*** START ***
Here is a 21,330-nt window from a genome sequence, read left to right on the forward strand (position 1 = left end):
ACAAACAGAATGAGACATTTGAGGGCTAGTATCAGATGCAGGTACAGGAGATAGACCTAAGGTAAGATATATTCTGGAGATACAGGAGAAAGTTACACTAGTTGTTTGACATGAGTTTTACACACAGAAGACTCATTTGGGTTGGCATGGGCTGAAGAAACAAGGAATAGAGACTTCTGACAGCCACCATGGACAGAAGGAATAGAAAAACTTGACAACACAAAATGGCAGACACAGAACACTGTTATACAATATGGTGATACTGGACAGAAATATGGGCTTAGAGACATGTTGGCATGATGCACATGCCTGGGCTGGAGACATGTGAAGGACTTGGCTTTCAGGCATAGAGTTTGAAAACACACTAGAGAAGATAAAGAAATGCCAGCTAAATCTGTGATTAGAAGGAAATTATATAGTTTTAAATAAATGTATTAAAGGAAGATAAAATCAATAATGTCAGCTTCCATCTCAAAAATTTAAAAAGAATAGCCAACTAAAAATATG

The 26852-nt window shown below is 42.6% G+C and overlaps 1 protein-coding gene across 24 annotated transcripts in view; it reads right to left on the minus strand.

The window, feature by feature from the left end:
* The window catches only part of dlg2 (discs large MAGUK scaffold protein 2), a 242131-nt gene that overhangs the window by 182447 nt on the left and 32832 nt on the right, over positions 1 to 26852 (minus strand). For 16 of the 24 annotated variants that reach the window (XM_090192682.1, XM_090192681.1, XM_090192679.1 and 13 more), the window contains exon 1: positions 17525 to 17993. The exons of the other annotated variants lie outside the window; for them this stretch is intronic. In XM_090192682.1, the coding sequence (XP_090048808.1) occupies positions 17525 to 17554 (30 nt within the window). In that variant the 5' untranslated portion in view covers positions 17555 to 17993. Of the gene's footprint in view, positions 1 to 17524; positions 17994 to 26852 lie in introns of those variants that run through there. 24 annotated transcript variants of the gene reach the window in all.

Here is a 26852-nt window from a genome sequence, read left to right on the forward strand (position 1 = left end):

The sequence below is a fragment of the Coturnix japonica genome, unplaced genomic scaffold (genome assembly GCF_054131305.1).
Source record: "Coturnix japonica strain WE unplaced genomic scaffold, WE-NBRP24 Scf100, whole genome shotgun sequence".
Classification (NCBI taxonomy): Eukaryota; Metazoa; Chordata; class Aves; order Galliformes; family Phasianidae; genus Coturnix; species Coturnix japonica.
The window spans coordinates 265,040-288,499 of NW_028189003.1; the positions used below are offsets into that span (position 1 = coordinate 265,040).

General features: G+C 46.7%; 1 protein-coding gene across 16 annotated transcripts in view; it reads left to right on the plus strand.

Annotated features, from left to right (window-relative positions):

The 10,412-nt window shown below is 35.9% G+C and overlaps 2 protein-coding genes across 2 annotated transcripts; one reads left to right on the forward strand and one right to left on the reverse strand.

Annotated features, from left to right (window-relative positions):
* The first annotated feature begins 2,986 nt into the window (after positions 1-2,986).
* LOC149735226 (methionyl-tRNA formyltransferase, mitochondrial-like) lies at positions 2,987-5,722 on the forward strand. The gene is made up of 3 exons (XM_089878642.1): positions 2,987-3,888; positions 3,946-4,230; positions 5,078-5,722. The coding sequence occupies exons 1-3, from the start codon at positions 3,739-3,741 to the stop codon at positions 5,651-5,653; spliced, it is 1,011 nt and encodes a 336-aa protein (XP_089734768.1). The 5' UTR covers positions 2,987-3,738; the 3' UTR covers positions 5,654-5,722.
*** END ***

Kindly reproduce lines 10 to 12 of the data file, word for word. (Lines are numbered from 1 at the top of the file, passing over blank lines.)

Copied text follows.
The window spans coordinates 265,040-288,499 of NW_028189003.1; the positions used below are offsets into that span (position 1 = coordinate 265,040).

General features: G+C 46.7%; 1 protein-coding gene across 16 annotated transcripts in view; it reads left to right on the plus strand.

Annotated features, from left to right (window-relative positions):